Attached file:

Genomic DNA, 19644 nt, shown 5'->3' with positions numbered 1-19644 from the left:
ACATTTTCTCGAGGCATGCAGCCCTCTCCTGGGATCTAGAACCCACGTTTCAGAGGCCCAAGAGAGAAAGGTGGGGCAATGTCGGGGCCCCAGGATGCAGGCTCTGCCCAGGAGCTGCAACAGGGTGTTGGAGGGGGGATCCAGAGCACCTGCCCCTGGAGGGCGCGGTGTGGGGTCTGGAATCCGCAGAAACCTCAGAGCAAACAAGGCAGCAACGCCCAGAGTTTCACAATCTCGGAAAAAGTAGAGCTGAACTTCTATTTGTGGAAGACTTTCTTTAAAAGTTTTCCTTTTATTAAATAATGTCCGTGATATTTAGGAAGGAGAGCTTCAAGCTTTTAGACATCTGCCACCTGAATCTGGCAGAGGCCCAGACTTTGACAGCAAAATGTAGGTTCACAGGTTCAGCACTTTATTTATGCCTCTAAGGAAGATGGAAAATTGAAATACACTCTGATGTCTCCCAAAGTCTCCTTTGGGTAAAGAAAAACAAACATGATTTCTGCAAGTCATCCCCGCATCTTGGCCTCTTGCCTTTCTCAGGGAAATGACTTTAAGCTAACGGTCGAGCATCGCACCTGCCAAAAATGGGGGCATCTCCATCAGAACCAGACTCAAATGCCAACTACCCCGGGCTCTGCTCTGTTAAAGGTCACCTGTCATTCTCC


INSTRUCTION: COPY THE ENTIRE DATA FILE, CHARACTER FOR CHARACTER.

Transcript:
Genomic DNA, 19644 nt, shown 5'->3' with positions numbered 1-19644 from the left:
ACATTTTCTCGAGGCATGCAGCCCTCTCCTGGGATCTAGAACCCACGTTTCAGAGGCCCAAGAGAGAAAGGTGGGGCAATGTCGGGGCCCCAGGATGCAGGCTCTGCCCAGGAGCTGCAACAGGGTGTTGGAGGGGGGATCCAGAGCACCTGCCCCTGGAGGGCGCGGTGTGGGGTCTGGAATCCGCAGAAACCTCAGAGCAAACAAGGCAGCAACGCCCAGAGTTTCACAATCTCGGAAAAAGTAGAGCTGAACTTCTATTTGTGGAAGACTTTCTTTAAAAGTTTTCCTTTTATTAAATAATGTCCGTGATATTTAGGAAGGAGAGCTTCAAGCTTTTAGACATCTGCCACCTGAATCTGGCAGAGGCCCAGACTTTGACAGCAAAATGTAGGTTCACAGGTTCAGCACTTTATTTATGCCTCTAAGGAAGATGGAAAATTGAAATACACTCTGATGTCTCCCAAAGTCTCCTTTGGGTAAAGAAAAACAAACATGATTTCTGCAAGTCATCCCCGCATCTTGGCCTCTTGCCTTTCTCAGGGAAATGACTTTAAGCTAACGGTCGAGCATCGCACCTGCCAAAAATGGGGGCATCTCCATCAGAACCAGACTCAAATGCCAACTACCCCGGGCTCTGCTCTGTTAAAGGTCACCTGTCATTCTCC